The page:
Period homes are always highly sought after properties, but do we have any particular preferences as to what period we desire the most? Do modern builds leave you cold and dreaming of a Victorian terrace, or maybe you have your eye on a grand Edwardian country house for when those lottery numbers come in?
While most Brits would still like to enjoy the benefits of modern conveniences in their homes, andand efficient, we still want the charm and elegance provided by classic period properties.
Almost a full quarter of Brits feel that are the ones we want. With entire cities boasting the grandeur of Georgian style and architecture, such as Edinburgh, Bath, and Brighton, the popularity of these properties means they can attract London style prices.
The Georgian era of architecture counts between 1714 and 1830. This elegant style of house design drew influence from the classical grandeur of Greece and Rome. The architecture is very symmetrical and features many ornate decorative touches, and curries favour over more modern designs. Georgian properties often appear quite plain. They are often built with brick and stone, sash windows, and later with stucco.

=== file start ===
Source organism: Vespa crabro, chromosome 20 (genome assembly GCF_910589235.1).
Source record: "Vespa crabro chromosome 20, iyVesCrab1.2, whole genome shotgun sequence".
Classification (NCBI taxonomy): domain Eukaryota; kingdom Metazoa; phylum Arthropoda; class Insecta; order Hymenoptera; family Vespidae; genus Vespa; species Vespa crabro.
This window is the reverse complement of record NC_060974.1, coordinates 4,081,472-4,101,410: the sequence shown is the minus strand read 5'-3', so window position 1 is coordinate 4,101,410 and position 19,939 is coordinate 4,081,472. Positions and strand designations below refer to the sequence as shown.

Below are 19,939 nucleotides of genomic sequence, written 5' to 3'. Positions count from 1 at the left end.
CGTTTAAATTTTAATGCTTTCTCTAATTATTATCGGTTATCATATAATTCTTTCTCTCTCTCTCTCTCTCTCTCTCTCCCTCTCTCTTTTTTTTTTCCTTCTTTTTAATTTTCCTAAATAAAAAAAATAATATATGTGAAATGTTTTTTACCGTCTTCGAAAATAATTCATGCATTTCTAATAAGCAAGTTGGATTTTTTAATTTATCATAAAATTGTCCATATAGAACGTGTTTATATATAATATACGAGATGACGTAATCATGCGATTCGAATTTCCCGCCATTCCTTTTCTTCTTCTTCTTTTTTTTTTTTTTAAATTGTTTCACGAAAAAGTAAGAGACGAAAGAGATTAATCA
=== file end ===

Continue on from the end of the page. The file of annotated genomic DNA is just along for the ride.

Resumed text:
The next favourite period home was Victorian, followed closely by Tudor style homes. However, owning a Regency townhouse or a Robert Adam country pile is something only to be contemplated in their wildest fantasies, a purely aspirational dream for most Brits.
Cities such as Glasgow and Manchester have architecture with much stronger links to the Victorian period, to reflect the industrial boom during the reign of Queen Victoria. The gothic revival between 1837 and 1901 meant that homes built around then had a more asymmetric design, with pointed arches and elaborate patterns.
The majority of homes built before the Victorian period were owned by the gentry, or at least wealthy landowners, whereas wealth in the Victorian era was spread across society in the wake of the Industrial Revolution and houses became less grand and more accessible.
This meant that it was necessary to build more homes, which is why the Victorian period is characterised by rows of terraced housing on narrow streets.
Tudor properties are from a much earlier period, 1485 to 1603, and are rather distinctive, with their black and white appearance making them easily recognisable. It’s common to see exposed timber frames, thatched roofs, and narrow windows.
No matter the type of period house you desire or live in, for timber and sash windows that fit the style of your Hampshire home, then get in touch with us today.